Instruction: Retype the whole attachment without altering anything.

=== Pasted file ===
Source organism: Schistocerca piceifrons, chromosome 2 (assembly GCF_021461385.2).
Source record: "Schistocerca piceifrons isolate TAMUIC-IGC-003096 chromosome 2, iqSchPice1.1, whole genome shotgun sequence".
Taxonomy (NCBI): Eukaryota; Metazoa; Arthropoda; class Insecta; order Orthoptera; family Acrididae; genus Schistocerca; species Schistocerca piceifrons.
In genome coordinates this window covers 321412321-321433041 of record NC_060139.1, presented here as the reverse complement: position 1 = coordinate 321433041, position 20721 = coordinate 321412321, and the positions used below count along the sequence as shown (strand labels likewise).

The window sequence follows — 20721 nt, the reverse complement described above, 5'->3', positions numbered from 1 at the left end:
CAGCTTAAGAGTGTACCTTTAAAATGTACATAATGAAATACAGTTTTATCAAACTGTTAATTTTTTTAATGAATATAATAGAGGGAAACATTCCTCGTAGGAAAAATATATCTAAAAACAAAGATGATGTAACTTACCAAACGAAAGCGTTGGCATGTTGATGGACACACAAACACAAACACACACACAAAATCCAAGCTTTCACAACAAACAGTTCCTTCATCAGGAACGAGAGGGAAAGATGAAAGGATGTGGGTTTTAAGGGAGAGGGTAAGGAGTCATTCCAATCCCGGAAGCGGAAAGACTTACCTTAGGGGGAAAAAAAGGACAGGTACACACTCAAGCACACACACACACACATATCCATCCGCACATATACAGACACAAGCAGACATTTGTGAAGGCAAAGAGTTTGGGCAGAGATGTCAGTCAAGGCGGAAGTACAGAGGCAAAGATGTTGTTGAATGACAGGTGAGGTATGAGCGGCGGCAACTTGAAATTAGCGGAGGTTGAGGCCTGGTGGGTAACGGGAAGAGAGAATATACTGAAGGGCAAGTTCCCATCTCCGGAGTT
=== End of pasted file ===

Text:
Source organism: Schistocerca piceifrons, chromosome 2 (assembly GCF_021461385.2).
Source record: "Schistocerca piceifrons isolate TAMUIC-IGC-003096 chromosome 2, iqSchPice1.1, whole genome shotgun sequence".
Taxonomy (NCBI): Eukaryota; Metazoa; Arthropoda; class Insecta; order Orthoptera; family Acrididae; genus Schistocerca; species Schistocerca piceifrons.
In genome coordinates this window covers 321412321-321433041 of record NC_060139.1, presented here as the reverse complement: position 1 = coordinate 321433041, position 20721 = coordinate 321412321, and the positions used below count along the sequence as shown (strand labels likewise).

The window sequence follows — 20721 nt, the reverse complement described above, 5'->3', positions numbered from 1 at the left end:
CAGCTTAAGAGTGTACCTTTAAAATGTACATAATGAAATACAGTTTTATCAAACTGTTAATTTTTTTAATGAATATAATAGAGGGAAACATTCCTCGTAGGAAAAATATATCTAAAAACAAAGATGATGTAACTTACCAAACGAAAGCGTTGGCATGTTGATGGACACACAAACACAAACACACACACAAAATCCAAGCTTTCACAACAAACAGTTCCTTCATCAGGAACGAGAGGGAAAGATGAAAGGATGTGGGTTTTAAGGGAGAGGGTAAGGAGTCATTCCAATCCCGGAAGCGGAAAGACTTACCTTAGGGGGAAAAAAAGGACAGGTACACACTCAAGCACACACACACACACATATCCATCCGCACATATACAGACACAAGCAGACATTTGTGAAGGCAAAGAGTTTGGGCAGAGATGTCAGTCAAGGCGGAAGTACAGAGGCAAAGATGTTGTTGAATGACAGGTGAGGTATGAGCGGCGGCAACTTGAAATTAGCGGAGGTTGAGGCCTGGTGGGTAACGGGAAGAGAGAATATACTGAAGGGCAAGTTCCCATCTCCGGAGTT